Because static spaces do nothing for the contemporary attention span, Urquiola supplied the ambiance with two installations of living walls:
A luminous textile — back lit with a psychedelic light show engineered by Philips — lined the foyer leading to the main event.
The space was set in an inviting room with the fabric shown on haphazardly rotating wall panels, embroidered with 3 different abstract CAD fabric patterns,
This was Urquiola’s interpretation of an Albert Camus quote: …. “All great deeds and all great thoughts have a ridiculous beginning. Great works are often born on a street corner or in a restaurant’s revolving door.”
Moscow-based creative think tank Be Open Foundatton threw an evening dinner party on April 8th , celebrating the launch as well of Be Open’s own endless pursuit of multi-sensory, genre-blurring design.
The BE OPEN Foundation’s sensory program focused on taste and eating by assembling innovative chef/designer collaborations meant to spotlight and also to engage the senses of sight, sound, scent, touch and intuition.
The BE OPEN Food Theatre offered a whole new approach to taste, with bespoke menus created by two of the most interesting chefs of our time.
The gourmet meal was prepared for a limited number of guests to test their “gut” reactions to the tastes and artistic touches created by the youngest ever three Michelin star-awarded chef, Massimiliano Alajmo.
For Alajmo’s dinner ‘performance’, guests were to wear glasses with orange lenses and inhale the scent of childhood.
The subtle, peripheral motion in the room, together with the extraordinary menu items and social interplay were meant to create a dynamism to enhance not only the social but also a lasting sensory memory of the event.
Massimiliano Ajalmo plyed the senses with more extraordinary gustatory preparations.
Beginning dinner with black rice and parmesan clouds, salt cod puffs and green burgers, Ajalmo prepared the palate for the following courses that would also include props like ear plugs, shaded eyeglasses and edible color tints.
Earplugs were provided to better focus the scent and taste on his creations like beetroot bread with clam puree and caviar or dentex carpaccio with candied lemon in a hemp and mango curry sauce.
For the risotto entree, which included infusions of cardamom, rose, raw red shrimp and purple cabbage juice, guests were encouraged to squeeze from a tube additional botanical pigments to slowly tint the recipe to a light pink.
The carrot and orange soup with curry almond gelato was viewed through orange shaded glasses, to enhance the citrus gusto.
During the dessert course of vanilla and lemon gelato pasta, the fragrance of “Childhood” permeated the atmosphere.
And to finish, liquid cocoa lip balm! And rum spray!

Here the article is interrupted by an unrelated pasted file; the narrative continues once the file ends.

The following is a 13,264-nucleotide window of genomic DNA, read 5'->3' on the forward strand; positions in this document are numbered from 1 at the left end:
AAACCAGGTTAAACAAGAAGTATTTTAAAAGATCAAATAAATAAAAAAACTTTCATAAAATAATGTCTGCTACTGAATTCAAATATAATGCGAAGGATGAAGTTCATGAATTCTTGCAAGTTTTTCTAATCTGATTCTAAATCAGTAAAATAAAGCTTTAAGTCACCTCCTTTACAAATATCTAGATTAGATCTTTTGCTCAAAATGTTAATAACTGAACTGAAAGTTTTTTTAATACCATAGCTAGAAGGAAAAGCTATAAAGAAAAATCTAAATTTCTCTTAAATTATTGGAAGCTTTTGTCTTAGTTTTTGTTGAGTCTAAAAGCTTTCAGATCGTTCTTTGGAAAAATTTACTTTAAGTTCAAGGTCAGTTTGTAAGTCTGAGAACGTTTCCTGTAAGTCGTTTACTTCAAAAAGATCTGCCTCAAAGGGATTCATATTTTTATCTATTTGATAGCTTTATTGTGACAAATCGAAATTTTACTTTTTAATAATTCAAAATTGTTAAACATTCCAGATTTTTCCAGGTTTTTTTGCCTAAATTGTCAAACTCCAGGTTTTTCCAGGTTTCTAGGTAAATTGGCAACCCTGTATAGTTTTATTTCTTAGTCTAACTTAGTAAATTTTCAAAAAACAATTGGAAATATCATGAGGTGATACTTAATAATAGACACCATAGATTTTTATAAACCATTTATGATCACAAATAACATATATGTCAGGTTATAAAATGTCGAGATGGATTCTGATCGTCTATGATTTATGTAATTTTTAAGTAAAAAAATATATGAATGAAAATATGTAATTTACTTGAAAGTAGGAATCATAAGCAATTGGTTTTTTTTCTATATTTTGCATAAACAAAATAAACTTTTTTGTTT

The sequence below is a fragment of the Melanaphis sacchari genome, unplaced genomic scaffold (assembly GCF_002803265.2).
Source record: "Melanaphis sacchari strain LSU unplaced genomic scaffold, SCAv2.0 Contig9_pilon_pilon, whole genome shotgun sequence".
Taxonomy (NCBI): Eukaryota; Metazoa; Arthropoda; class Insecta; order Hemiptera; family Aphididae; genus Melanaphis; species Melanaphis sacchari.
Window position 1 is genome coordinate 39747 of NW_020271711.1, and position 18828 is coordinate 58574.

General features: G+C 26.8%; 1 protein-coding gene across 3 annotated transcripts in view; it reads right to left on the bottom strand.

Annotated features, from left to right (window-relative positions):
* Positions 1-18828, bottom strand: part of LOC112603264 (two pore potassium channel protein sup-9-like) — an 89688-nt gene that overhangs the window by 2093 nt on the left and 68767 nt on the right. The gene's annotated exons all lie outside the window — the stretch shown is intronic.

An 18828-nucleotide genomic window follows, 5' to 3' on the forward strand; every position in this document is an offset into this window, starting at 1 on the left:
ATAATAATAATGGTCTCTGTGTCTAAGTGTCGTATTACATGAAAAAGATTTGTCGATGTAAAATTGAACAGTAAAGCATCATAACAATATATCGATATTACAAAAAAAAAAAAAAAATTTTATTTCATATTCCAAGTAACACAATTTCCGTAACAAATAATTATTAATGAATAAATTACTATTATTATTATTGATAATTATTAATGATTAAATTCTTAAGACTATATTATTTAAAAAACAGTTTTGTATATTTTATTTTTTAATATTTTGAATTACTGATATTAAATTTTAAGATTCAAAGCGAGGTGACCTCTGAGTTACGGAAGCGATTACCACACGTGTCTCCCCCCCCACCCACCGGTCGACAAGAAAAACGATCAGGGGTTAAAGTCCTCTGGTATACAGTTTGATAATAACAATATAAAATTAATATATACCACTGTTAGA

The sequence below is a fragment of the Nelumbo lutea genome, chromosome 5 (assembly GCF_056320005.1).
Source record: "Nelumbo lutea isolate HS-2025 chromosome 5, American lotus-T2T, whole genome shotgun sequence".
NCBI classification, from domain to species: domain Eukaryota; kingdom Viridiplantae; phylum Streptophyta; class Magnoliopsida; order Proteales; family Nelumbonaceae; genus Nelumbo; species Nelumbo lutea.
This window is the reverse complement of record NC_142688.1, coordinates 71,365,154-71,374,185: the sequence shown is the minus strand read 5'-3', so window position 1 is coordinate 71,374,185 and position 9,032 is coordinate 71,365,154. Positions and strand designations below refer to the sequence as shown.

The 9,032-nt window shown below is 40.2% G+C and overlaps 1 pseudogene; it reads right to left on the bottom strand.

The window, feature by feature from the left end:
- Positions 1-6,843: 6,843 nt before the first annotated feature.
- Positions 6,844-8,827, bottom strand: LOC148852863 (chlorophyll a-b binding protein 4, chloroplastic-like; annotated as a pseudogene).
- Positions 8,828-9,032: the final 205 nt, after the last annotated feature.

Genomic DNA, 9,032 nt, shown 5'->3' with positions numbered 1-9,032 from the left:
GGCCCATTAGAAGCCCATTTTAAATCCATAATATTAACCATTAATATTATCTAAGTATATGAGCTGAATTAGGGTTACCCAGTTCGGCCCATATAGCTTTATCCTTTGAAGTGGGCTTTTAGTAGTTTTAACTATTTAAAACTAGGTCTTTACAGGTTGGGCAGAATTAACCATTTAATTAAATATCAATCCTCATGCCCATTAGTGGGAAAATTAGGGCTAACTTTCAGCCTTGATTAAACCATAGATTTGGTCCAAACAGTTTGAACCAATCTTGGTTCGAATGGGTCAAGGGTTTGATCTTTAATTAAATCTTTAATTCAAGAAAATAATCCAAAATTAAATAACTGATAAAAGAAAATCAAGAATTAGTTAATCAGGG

Guests were adulatory in the praise for Ajalmo, and exhilarated by the sensory juxtapositions and prompts. Some reported their experience as “eating colors” and “tasting through intuition”, and describing their experience as a kind of “synaesthesia.”
On the following day at the showroom, Food Theatre had its public debut, this time with the young Danish chefs and social activists, I’m a KOMBO, staging a buffet meant as a sensorial intervention within Patricia Urquoia’s Revolving Room.
Principals, Bo Lindegaard and Lasse Askov, describe I’m a KOMBO as a conceptual food bureau specializing in food design, personal dining and all out innovative dining experience.
KOMBO refers to the combination of skill (Askov is Michelin awarded) and a limitless imagination that turn traditional dining on its head.
I’m a Kombo took a visual cue from the Urquiola/Kvadrat panels, with the menu focused on the sense of touch to link to Urquiola’s use of Kvadrat’s variously coloured and textured textiles.
Arranging their food presentation in color quadrants, they picked up on the tonal range of alternating colors from the fabric walls: fawn, russet, ochre, olive, puce and cherry pink.
What they called “snacks” were displayed in actual Kvadrat textile containers and they ranged from pop-corned parmesan and red beet and blackberry crumble, to crispy potato spaghetti with parsley and lovage
To match the bowls I’m a Kombo fashioned from Urquiola’s textiles they served color-coded, Danish-Italian snacks eg red bowls served up parma proscuitto with dried beet sticks and a ruby-colored cocktail of Campari with beet and blood orange juice.
“We attached the bowls to the bottles so that people would still be able to shake hands, it’s about social interaction.” …. I’m a Kombo co-founder Lasse Askov
Three drinks were devised to also color coordinate and fuel the social interaction: a Neo-Nordic Negroni, which is a Campari cocktail with blood orange and butterfly gin; a Vecchia Limone, that is a Limoncello and vanilla concoction; and Pesto di Mele, an acacia honey and basil leaf soft drink
The partnership with Moroso and Kvadrat is the result of shared views on innovation and excellence and Urquiola’s installation was a perfect location for the “Be Open” food performances: the dreamlike, constantly changing environment engaged all the senses – touch through the texture of the textiles; sight through the use of colour; sound, smell and taste in the foods being prepared.
“The full digest is that like-minded people exist across various disciplines: art & technology, gastronomy & sociology, literature & architecture – not only do the play well together, but they live together in my mind,” said Urquiola.
As she and Be Open explored the potential of designs that allow these definitions to blur, it seems that they’re verging on something spectacular.